Photo of student leaders in a brainstorm session

Celebrating Professional Achievements

In the world of social media, we are exposed to the “highlight reel” of our lives. We click “like” or favorite and post a congratulatory comment which is all in a day’s work for us social media savvy millennials. Naturally, that means we too like to share our accomplishments online. Whether it’s your birthday (which totally counts as an accomplishment!), a post workout pic, or just a snap that proves you got out of bed that day and managed to drag yourself to brunch.

When it comes to your professional achievements, however, you definitely want to be more strategic about how and what you are sharing online. Here are a few tips to keep things nice and easy.

Update your LinkedIn profile

Less aspiring bands, too.
Fewer aspiring bands, too.

I definitely recommend getting a profile started if you don’t use LinkedIn yet. LinkedIn is considered the professional “career-focused” social media platform.  It’s easy to use, has great career resources, and you can follow companies and professionals you are interested in. For potential employers or professional connections, they can view your profile to see if you’re the right fit for a position based on the information you have on your profile.

Take the time to add/update information on your profile and maybe that one achievement will open the door for bigger and better opportunities. You can also read more about other online career tools here.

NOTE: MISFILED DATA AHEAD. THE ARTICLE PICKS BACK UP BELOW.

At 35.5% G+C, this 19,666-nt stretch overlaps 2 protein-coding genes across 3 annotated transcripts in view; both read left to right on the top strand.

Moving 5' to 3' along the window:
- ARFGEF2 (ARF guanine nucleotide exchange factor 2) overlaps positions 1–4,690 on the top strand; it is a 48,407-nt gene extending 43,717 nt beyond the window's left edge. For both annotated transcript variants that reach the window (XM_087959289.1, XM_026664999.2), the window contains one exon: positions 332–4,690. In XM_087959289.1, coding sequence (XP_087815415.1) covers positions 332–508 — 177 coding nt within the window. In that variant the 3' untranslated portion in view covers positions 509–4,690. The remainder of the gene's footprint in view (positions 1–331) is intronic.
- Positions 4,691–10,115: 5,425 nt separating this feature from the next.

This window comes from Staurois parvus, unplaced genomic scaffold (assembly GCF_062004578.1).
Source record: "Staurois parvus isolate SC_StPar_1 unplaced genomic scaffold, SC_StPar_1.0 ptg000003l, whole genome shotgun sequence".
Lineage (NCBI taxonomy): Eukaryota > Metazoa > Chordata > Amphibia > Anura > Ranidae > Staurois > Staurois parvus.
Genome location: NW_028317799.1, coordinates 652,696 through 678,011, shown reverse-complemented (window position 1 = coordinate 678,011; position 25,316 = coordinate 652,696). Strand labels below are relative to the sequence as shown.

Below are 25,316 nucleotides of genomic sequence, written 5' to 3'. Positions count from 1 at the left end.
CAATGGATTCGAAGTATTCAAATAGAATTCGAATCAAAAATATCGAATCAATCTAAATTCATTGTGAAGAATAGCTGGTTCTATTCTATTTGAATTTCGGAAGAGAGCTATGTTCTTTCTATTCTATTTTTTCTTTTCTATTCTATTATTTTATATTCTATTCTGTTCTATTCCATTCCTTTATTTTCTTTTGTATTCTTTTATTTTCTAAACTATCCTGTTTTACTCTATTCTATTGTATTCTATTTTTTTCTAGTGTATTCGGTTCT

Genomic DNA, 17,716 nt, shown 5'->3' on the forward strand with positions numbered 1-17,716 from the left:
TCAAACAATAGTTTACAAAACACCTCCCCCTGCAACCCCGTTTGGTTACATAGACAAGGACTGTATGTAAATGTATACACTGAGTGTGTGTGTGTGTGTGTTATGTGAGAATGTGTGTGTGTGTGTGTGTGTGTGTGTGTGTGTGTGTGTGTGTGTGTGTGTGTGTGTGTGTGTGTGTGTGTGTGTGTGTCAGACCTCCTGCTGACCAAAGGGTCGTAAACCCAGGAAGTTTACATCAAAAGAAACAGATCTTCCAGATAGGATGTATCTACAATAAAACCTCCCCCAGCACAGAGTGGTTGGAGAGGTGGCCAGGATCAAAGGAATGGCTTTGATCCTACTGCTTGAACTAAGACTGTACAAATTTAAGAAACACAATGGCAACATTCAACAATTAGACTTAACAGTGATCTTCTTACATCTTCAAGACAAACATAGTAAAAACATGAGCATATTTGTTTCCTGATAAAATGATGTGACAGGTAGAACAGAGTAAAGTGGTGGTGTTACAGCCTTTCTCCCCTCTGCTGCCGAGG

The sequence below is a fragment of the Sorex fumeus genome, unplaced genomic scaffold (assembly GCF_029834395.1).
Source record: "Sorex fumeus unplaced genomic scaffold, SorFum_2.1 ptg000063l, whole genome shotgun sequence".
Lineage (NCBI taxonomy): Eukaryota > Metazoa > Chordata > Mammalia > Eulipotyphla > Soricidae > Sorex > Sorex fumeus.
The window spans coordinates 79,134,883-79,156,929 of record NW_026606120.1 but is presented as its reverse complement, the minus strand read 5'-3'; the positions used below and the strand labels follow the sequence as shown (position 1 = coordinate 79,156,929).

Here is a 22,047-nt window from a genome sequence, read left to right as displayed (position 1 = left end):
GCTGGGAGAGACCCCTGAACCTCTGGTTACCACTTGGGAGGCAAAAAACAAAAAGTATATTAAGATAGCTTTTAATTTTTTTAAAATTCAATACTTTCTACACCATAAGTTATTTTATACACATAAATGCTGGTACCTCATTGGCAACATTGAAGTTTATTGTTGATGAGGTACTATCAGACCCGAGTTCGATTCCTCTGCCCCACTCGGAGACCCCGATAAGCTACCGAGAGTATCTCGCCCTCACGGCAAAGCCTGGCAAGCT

Update other profiles (if you want)

If you use other social media platforms in a more professional way, you may want to update your bio or post a celebratory post to let your network know about your professional achievement. Even if it is a small win, who knows who you can inspire that day! You also never know who is viewing your profile and don’t you want to share the best you?

Avoid being negative

Congrats!  You’ve won an award or maybe have a new job or certification! Revel in that, but avoid burning any bridges through inflammatory language. For example, you have a position at a new company and you’re finally out of that dead-end job:

Good: “Happy to announce I will be starting my new job at Google! So excited to get started on this new professional journey!”

Bad: “Happy that I never have to work at Elgoog ever again. What an awful place with bad management. I feel bad for anyone still working there.”

Like always, think before sharing. The internet is forever!

Shout outs

You should definitely thank the people who have inspired you or have helped you get to where you are now. Whether that is a tweet, or an actual hand written card, it will be appreciated. Let them celebrate with you!

Take a step back to reflect

If you’re like me, that post that tells the world that “I did that!” is the first and last thing you do to celebrate your achievements. Then it is on to the next thing. I don’t consciously think it’s for the likes or the recognition from my peers, it’s just the easiest and shortest way to reflect on my experiences. I realize this is totally unhealthy.

I recommend stepping away from your phone or laptop when you actually want to celebrate your achievements, big or small.  Take the time to do something fun with people you care about. You earned it!